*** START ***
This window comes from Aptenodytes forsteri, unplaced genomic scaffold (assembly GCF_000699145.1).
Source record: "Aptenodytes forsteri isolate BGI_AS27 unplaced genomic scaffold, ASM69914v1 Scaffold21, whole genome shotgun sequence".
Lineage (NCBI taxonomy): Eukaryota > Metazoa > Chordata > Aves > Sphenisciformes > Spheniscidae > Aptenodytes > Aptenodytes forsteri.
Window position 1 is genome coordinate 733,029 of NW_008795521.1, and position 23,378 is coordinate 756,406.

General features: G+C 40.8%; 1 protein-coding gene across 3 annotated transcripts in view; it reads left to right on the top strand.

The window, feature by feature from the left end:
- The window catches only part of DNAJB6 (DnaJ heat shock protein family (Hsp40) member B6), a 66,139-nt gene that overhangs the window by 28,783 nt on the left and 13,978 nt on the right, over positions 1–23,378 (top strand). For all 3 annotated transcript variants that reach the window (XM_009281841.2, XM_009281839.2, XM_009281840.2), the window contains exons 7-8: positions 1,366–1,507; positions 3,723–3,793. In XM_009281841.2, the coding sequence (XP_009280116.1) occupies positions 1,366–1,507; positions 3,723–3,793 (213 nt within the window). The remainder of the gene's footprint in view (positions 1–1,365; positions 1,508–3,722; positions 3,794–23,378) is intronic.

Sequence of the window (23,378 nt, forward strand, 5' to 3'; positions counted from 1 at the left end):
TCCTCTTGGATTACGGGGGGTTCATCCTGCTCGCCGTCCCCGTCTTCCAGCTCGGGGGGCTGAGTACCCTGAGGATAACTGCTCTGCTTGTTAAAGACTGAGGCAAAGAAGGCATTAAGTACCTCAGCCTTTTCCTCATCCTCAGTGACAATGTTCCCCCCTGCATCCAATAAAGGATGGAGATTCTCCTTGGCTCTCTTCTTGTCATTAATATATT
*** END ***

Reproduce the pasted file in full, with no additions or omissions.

This window comes from Aptenodytes forsteri, unplaced genomic scaffold (assembly GCF_000699145.1).
Source record: "Aptenodytes forsteri isolate BGI_AS27 unplaced genomic scaffold, ASM69914v1 Scaffold21, whole genome shotgun sequence".
Lineage (NCBI taxonomy): Eukaryota > Metazoa > Chordata > Aves > Sphenisciformes > Spheniscidae > Aptenodytes > Aptenodytes forsteri.
Window position 1 is genome coordinate 733,029 of NW_008795521.1, and position 23,378 is coordinate 756,406.

General features: G+C 40.8%; 1 protein-coding gene across 3 annotated transcripts in view; it reads left to right on the top strand.

The window, feature by feature from the left end:
- The window catches only part of DNAJB6 (DnaJ heat shock protein family (Hsp40) member B6), a 66,139-nt gene that overhangs the window by 28,783 nt on the left and 13,978 nt on the right, over positions 1–23,378 (top strand). For all 3 annotated transcript variants that reach the window (XM_009281841.2, XM_009281839.2, XM_009281840.2), the window contains exons 7-8: positions 1,366–1,507; positions 3,723–3,793. In XM_009281841.2, the coding sequence (XP_009280116.1) occupies positions 1,366–1,507; positions 3,723–3,793 (213 nt within the window). The remainder of the gene's footprint in view (positions 1–1,365; positions 1,508–3,722; positions 3,794–23,378) is intronic.

Sequence of the window (23,378 nt, forward strand, 5' to 3'; positions counted from 1 at the left end):
TCCTCTTGGATTACGGGGGGTTCATCCTGCTCGCCGTCCCCGTCTTCCAGCTCGGGGGGCTGAGTACCCTGAGGATAACTGCTCTGCTTGTTAAAGACTGAGGCAAAGAAGGCATTAAGTACCTCAGCCTTTTCCTCATCCTCAGTGACAATGTTCCCCCCTGCATCCAATAAAGGATGGAGATTCTCCTTGGCTCTCTTCTTGTCATTAATATATT